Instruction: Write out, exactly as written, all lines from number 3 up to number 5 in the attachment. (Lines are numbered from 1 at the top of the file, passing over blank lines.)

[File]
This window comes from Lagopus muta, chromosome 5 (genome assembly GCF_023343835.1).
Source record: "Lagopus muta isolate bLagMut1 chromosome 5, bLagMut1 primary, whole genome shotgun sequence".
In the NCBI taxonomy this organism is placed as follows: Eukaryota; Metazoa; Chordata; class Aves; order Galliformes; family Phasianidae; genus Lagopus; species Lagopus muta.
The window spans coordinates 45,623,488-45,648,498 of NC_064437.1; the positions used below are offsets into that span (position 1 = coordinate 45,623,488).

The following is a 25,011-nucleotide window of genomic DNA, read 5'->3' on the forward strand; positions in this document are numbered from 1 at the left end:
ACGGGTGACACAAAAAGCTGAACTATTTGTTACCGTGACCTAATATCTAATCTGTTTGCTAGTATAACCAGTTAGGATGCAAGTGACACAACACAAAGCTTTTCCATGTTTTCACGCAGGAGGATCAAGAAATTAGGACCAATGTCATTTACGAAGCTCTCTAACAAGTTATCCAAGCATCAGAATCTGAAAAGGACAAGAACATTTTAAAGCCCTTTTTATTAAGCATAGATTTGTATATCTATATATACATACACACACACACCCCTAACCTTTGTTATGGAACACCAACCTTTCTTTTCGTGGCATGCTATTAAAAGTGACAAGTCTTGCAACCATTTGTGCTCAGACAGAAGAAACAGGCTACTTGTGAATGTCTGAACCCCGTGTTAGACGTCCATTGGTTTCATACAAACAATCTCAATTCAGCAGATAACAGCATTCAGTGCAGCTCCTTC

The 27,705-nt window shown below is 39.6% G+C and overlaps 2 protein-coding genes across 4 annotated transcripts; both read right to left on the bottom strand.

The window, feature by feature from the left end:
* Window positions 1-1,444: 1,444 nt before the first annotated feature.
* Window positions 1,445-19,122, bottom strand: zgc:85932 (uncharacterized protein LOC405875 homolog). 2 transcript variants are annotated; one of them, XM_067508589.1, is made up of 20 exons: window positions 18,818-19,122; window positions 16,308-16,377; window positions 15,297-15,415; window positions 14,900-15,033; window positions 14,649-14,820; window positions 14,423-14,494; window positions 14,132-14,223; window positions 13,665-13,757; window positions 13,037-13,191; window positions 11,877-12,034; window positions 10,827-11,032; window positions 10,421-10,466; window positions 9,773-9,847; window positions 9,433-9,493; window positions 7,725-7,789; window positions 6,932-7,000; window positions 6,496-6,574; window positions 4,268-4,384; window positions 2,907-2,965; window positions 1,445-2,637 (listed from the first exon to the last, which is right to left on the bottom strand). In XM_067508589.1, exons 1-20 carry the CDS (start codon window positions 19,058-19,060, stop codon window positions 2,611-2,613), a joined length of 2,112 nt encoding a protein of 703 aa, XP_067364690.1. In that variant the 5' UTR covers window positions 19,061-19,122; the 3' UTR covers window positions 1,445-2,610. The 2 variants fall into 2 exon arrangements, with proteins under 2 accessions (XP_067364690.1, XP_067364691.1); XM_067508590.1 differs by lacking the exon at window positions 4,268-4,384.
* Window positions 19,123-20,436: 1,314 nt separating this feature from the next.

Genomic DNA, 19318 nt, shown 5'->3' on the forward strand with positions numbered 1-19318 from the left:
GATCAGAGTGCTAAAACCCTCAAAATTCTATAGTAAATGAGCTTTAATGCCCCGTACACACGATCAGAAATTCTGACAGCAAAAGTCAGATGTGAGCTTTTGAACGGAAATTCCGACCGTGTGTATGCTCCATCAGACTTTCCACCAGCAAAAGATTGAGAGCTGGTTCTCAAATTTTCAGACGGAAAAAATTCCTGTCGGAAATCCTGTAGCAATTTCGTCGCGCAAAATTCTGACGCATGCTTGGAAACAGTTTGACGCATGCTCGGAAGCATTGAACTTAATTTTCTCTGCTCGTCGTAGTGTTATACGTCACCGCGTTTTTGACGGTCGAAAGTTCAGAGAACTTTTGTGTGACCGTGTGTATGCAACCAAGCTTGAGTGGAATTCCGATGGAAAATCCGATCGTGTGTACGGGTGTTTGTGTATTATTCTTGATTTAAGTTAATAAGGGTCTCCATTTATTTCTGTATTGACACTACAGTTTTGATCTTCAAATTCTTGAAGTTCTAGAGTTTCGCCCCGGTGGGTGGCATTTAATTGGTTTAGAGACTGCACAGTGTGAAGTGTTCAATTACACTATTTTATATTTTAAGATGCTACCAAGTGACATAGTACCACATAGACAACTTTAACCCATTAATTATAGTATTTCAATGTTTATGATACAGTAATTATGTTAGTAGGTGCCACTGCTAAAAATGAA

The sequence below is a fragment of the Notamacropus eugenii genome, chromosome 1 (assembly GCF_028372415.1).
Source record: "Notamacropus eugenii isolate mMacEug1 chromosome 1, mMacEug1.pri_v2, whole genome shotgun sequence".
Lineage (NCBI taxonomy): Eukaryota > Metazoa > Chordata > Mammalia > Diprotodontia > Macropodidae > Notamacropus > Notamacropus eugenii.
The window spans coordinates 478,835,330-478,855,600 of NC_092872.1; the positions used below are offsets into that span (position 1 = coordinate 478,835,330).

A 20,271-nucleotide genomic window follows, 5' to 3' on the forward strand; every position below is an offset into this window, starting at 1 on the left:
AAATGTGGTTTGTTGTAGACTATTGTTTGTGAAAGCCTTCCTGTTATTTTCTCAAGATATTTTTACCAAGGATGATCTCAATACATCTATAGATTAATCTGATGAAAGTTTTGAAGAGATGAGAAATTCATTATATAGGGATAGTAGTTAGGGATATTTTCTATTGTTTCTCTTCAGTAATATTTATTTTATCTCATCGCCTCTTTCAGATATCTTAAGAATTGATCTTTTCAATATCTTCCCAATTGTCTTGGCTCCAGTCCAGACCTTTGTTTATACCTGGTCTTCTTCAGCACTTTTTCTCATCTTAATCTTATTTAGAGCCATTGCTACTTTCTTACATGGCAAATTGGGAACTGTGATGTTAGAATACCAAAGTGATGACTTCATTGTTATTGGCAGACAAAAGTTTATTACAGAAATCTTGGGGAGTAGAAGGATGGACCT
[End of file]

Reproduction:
In the NCBI taxonomy this organism is placed as follows: Eukaryota; Metazoa; Chordata; class Aves; order Galliformes; family Phasianidae; genus Lagopus; species Lagopus muta.
The window spans coordinates 45,623,488-45,648,498 of NC_064437.1; the positions used below are offsets into that span (position 1 = coordinate 45,623,488).

The following is a 25,011-nucleotide window of genomic DNA, read 5'->3' on the forward strand; positions in this document are numbered from 1 at the left end: